Crows picked through the trash when Cosgrove hunched toward the Dumpsters behind China Terrace. Snow covered the mounded trash bags, though one bag was torn on the ground, debris strewn down the alley in a careless trail which fed the crows. The scent of sesame oil hung in the air, somehow warm, and Cosgrove’s stomach grumbled as if to remind him how long it had been since he’d eaten. He didn’t need the reminder.
Crows fluttered when he approached, but didn’t abandon their meal. He didn’t blame them and shuffled closer, walking stick sliding through slush. Was that a half head of cabbage?
Cosgrove moved with a speed a man his age should not possess. The nearest crow flapped into the air, perched on the edge of the Dumpster as Cosgrove bent, groaned, and took the cabbage in hand.
He settled on China Terrace’s damp back stoop, breaking the cabbage apart. The cold weather had kept it overnight; it was still crisp when he folded a leaf into his mouth.
The back door of the restaurant opened, knocking into his hip. Cosgrove turned and looked up, into the troubled eyes of a young Chinese woman he did not know. She looked startled and he supposed she had every right, what with him eating cabbage on what might be her back stoop. He slid to the side, enough to allow her to exit. When she did, she just stood there.
“Can I help you?” he asked.
She said nothing, gazing beyond him, to the tongue of trash down the alley length. Cosgrove looked too, wondering if he’d missed something. Looked like only trash to him and he knew a thing or three about trash.
The woman sank onto the stoop beside him, seeming oblivious to the damp. Cosgrove, though down on his luck, still knew his manners. He hoisted the cabbage.
She reached out, but not for the cabbage. She unfolded her hand to show the silver locket she held. A small key dangled beside it, like a key to a lockbox. Cosgrove sat a little straighter. Tarnish colored the edge of the locket, but it remained beautiful, engraved with a letter ‘A’. He could sell a locket like that, could eat real food and maybe get a hotel room. A warm shower. Some dry socks. And the key…
“Take it,” she said. There was a look in her eyes and an edge to her voice, both like a plea.
Cosgrove didn’t move but for the narrowing of his eyes. “Don’t need your charit–”
Her ragged laugh swallowed the last of his words. “Charity. You think so.” She shoved the cabbage out of his hand, forced the locket in, then flicked it open.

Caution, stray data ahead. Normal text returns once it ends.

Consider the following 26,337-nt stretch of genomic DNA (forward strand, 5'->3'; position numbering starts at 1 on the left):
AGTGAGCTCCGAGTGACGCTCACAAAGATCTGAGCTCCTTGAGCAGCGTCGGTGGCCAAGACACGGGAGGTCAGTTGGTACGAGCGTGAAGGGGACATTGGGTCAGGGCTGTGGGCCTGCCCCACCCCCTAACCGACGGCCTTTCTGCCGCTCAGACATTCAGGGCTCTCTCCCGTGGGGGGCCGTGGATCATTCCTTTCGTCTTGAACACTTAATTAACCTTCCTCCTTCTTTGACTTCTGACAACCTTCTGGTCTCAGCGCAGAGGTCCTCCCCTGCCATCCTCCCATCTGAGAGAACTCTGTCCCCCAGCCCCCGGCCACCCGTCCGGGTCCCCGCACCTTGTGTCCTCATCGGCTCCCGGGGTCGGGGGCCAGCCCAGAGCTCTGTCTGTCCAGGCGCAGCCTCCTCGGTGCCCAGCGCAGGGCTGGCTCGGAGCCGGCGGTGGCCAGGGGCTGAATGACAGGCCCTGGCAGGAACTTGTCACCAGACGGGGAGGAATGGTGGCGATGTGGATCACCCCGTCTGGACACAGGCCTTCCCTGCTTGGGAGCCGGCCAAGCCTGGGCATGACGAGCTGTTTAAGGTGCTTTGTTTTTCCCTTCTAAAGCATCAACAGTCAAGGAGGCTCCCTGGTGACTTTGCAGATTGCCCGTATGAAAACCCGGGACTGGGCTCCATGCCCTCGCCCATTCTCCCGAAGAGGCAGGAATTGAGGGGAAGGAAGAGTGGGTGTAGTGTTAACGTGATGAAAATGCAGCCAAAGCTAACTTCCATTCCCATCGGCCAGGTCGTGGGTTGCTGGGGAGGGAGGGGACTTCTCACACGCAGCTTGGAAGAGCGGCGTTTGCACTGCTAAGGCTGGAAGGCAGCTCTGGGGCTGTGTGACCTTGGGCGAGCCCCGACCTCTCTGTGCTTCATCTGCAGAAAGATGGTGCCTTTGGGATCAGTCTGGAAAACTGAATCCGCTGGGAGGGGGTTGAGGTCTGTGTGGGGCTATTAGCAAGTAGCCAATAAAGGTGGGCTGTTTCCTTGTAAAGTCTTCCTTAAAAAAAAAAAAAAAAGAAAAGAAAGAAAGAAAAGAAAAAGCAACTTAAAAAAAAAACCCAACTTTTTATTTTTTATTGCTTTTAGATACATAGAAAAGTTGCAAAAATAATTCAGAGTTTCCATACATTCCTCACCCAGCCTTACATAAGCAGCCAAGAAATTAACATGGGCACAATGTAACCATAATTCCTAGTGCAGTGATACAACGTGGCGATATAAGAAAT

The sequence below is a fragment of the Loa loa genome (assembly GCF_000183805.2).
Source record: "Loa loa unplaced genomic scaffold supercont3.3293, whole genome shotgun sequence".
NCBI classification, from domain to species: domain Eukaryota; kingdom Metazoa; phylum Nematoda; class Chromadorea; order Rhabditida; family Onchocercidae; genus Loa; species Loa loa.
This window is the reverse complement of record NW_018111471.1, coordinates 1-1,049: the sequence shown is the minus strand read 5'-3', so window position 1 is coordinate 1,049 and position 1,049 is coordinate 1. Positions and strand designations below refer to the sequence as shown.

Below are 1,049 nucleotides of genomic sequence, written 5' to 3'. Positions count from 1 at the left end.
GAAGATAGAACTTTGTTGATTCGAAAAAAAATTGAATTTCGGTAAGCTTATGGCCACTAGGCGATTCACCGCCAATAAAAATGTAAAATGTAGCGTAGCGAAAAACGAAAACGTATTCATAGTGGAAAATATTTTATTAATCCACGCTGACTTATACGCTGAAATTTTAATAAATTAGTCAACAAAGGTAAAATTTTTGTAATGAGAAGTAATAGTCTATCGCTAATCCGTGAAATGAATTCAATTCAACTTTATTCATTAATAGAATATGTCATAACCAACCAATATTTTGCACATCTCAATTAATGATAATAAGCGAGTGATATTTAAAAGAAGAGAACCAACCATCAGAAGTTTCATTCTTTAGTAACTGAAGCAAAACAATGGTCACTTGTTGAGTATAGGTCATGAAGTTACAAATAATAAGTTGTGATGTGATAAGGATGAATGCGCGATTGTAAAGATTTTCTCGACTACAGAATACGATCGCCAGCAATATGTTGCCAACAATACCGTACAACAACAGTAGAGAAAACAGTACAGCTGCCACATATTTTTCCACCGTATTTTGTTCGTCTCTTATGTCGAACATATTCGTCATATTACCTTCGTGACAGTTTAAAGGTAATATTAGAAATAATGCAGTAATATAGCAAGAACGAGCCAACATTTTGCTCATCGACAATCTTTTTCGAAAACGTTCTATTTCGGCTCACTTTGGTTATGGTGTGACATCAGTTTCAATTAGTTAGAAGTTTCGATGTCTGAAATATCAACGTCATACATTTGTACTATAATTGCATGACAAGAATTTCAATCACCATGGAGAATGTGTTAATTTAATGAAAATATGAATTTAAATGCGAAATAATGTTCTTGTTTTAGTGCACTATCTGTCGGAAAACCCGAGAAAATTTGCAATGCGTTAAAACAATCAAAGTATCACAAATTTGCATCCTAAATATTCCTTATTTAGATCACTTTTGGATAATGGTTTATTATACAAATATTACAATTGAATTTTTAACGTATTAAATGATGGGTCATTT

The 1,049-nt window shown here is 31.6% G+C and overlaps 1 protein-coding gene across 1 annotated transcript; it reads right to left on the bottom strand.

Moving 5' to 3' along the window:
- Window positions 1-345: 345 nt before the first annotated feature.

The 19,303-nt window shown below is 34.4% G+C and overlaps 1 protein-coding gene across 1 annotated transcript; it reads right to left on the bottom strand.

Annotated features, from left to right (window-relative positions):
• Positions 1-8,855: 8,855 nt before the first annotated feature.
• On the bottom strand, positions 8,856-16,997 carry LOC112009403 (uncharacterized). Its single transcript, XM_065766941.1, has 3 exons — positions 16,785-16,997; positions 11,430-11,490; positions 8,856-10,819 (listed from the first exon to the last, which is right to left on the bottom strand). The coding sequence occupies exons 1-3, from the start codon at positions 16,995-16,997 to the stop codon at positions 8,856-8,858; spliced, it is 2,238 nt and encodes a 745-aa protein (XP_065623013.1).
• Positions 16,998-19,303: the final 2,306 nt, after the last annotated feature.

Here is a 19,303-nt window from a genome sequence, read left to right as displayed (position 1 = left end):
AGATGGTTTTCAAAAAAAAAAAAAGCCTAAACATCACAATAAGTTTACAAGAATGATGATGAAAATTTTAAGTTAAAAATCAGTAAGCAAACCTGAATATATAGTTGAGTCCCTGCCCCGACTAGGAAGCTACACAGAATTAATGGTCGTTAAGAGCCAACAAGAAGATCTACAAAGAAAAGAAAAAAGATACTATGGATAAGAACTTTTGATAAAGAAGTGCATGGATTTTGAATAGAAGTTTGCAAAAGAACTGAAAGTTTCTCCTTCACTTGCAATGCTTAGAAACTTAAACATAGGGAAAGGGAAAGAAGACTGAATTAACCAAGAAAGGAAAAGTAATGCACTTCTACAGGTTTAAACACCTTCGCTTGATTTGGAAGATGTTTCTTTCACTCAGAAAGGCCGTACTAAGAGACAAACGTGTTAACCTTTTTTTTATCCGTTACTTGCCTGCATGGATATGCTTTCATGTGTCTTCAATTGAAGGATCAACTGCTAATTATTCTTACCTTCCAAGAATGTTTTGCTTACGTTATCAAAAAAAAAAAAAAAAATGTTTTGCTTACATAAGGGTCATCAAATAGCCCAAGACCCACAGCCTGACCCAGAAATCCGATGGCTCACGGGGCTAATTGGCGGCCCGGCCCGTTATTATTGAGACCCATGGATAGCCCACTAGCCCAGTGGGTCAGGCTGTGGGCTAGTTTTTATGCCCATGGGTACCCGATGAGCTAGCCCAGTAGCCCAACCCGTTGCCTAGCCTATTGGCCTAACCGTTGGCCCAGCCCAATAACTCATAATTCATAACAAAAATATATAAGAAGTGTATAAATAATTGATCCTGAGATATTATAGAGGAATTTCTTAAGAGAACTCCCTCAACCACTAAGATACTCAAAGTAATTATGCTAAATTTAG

Darkness swallowed the alley, like clouds had moved over the sun. When the sun came back, Cosgrove found himself on the same stoop, but the alley was clean. No crows, no trash, no snow.
The back door of the restaurant opened, passing through his hip. Cosgrove turned and looked up, into the dark eyes of a young Chinese woman he vaguely knew. She held a bag of trash in her arms and moved down the steps as though he weren’t there. Toward the Dumpster.
A Chinese man came from the corner of the alley, cocksure smile on his lips. Cosgrove pushed himself up from the step, stomach still growling as the young woman hefted the bag of trash. That was when the young man charged, leapt for her, ripped the bag of trash in his haste to get to her.
“Git off her!” Cosgrove yelled, but they did not hear him. He shuffled close, but could not touch them, not even with his walking stick.
She screamed the way a person does when they know what’s about to befall them. The gleam of a knife, the demand for a key, and then there was blood amid the trash, blood that would be lost under the snowfall. She was small, easily tucked into the Dumpster. The bags mounded over her.
Crows were picking through the trash when Cosgrove hunched toward the Dumpsters behind China Terrace. Snow covered the mounded trash bags, though one bag was torn on the ground, debris strewn down the alley in a careless trail which fed the crows. The scent of sesame oil hung in the air, somehow warm, and Cosgrove’s stomach grumbled as if to remind him how long it had been since he’d eaten.
He didn’t need the reminder. He backed away from the Dumpster and shuffled away, around the corner of the building where, in the smudged window the girl looked at him, peering out from a faded poster that listed her as missing, beloved. Cosgrove pushed his way inside, offering the key to the woman behind the counter, the woman who collapsed to her knees and sobbed.
E. Catherine Tobler lives and writes in Colorado — strange how that works out. Among others, her fiction has appeared in Sci Fiction, Fantasy Magazine, Realms of Fantasy, Talebones, and Lady Churchill’s Rosebud Wristlet. She is an active member of SFWA and senior editor at Shimmer Magazine. For more visit www.ecatherine.com.